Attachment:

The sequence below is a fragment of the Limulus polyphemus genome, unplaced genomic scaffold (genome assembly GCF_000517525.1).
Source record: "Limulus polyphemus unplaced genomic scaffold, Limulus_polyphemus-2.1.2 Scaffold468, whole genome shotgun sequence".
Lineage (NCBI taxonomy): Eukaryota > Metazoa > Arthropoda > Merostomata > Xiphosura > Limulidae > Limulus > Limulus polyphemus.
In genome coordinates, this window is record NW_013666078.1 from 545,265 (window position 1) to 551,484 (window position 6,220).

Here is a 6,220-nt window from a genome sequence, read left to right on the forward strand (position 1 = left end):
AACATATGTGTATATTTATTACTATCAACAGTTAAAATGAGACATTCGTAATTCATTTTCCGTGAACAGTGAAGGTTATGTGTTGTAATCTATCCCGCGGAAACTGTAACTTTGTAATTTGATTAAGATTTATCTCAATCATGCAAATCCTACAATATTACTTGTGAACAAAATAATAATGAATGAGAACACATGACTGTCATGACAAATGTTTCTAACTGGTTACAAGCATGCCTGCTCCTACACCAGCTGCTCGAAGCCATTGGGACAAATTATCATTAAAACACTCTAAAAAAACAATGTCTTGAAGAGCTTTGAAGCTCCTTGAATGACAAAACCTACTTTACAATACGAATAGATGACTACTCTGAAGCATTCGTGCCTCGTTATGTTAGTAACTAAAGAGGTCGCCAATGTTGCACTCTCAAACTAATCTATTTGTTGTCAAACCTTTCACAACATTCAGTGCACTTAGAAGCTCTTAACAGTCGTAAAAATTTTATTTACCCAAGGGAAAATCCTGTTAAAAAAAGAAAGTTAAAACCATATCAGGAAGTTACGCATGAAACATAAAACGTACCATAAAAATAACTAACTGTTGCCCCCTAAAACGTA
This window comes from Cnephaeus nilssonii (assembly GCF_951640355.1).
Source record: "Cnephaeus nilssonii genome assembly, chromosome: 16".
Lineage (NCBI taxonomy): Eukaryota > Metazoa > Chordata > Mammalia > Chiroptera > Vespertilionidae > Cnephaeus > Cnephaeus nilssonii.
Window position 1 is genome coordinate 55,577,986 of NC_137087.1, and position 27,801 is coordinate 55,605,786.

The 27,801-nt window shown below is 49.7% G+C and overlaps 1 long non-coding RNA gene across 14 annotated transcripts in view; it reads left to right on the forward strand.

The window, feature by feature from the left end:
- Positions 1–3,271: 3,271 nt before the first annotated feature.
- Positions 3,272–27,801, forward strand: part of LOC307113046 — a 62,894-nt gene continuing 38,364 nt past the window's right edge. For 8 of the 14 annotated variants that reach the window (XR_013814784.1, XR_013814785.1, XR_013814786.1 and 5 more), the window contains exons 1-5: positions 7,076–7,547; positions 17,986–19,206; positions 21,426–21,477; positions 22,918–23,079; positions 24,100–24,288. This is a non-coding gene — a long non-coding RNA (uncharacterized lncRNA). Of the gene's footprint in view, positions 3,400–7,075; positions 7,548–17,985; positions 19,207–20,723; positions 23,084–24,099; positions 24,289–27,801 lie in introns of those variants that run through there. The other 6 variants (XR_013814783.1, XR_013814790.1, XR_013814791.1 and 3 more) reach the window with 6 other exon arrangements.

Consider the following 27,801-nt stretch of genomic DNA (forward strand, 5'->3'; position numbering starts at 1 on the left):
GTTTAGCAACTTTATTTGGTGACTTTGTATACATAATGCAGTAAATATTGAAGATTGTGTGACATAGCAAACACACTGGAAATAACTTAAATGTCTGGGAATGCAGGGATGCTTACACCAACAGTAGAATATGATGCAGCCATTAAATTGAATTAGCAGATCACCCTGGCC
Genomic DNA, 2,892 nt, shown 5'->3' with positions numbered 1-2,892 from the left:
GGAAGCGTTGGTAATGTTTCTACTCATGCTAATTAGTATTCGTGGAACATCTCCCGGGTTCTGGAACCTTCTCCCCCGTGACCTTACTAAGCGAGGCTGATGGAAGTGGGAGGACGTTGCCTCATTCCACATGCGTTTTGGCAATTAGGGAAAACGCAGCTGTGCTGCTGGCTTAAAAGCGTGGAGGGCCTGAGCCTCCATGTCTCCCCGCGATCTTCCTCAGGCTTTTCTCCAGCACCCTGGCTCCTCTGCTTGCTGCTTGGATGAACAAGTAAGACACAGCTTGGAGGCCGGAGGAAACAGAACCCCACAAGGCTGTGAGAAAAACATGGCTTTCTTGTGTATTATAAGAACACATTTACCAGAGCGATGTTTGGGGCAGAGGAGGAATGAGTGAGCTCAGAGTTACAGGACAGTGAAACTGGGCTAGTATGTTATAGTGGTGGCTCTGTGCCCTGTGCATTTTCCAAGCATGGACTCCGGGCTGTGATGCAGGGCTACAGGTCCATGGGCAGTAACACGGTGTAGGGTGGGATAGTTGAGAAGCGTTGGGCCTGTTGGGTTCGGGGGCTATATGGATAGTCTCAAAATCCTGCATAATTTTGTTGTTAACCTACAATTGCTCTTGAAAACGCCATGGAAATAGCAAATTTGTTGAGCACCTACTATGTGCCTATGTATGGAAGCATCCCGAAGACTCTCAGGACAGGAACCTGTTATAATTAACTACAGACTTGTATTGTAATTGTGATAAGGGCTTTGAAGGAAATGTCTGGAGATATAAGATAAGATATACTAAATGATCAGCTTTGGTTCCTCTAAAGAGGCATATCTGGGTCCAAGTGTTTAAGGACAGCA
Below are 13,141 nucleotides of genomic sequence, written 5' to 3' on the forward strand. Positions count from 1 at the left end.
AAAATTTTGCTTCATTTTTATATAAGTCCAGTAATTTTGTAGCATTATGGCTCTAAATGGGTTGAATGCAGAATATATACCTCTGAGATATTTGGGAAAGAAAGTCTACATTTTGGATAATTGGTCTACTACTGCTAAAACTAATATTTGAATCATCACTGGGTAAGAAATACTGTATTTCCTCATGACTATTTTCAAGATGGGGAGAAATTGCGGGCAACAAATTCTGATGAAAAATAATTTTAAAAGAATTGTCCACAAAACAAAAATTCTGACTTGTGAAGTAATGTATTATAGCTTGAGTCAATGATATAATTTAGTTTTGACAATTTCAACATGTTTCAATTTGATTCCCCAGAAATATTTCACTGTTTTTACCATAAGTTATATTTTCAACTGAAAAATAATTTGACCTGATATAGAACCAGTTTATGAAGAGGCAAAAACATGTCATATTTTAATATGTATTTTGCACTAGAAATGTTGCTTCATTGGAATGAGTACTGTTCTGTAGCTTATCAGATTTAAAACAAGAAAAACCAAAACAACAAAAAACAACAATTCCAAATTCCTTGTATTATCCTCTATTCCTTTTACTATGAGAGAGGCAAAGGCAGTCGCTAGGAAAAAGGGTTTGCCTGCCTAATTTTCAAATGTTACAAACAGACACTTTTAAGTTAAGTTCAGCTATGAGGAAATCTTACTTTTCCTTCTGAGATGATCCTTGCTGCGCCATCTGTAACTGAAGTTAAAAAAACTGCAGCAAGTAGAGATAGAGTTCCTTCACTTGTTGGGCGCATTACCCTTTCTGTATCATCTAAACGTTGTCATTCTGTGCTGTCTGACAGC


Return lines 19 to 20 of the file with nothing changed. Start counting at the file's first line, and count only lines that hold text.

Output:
Below are 13,141 nucleotides of genomic sequence, written 5' to 3' on the forward strand. Positions count from 1 at the left end.
AAAATTTTGCTTCATTTTTATATAAGTCCAGTAATTTTGTAGCATTATGGCTCTAAATGGGTTGAATGCAGAATATATACCTCTGAGATATTTGGGAAAGAAAGTCTACATTTTGGATAATTGGTCTACTACTGCTAAAACTAATATTTGAATCATCACTGGGTAAGAAATACTGTATTTCCTCATGACTATTTTCAAGATGGGGAGAAATTGCGGGCAACAAATTCTGATGAAAAATAATTTTAAAAGAATTGTCCACAAAACAAAAATTCTGACTTGTGAAGTAATGTATTATAGCTTGAGTCAATGATATAATTTAGTTTTGACAATTTCAACATGTTTCAATTTGATTCCCCAGAAATATTTCACTGTTTTTACCATAAGTTATATTTTCAACTGAAAAATAATTTGACCTGATATAGAACCAGTTTATGAAGAGGCAAAAACATGTCATATTTTAATATGTATTTTGCACTAGAAATGTTGCTTCATTGGAATGAGTACTGTTCTGTAGCTTATCAGATTTAAAACAAGAAAAACCAAAACAACAAAAAACAACAATTCCAAATTCCTTGTATTATCCTCTATTCCTTTTACTATGAGAGAGGCAAAGGCAGTCGCTAGGAAAAAGGGTTTGCCTGCCTAATTTTCAAATGTTACAAACAGACACTTTTAAGTTAAGTTCAGCTATGAGGAAATCTTACTTTTCCTTCTGAGATGATCCTTGCTGCGCCATCTGTAACTGAAGTTAAAAAAACTGCAGCAAGTAGAGATAGAGTTCCTTCACTTGTTGGGCGCATTACCCTTTCTGTATCATCTAAACGTTGTCATTCTGTGCTGTCTGACAGC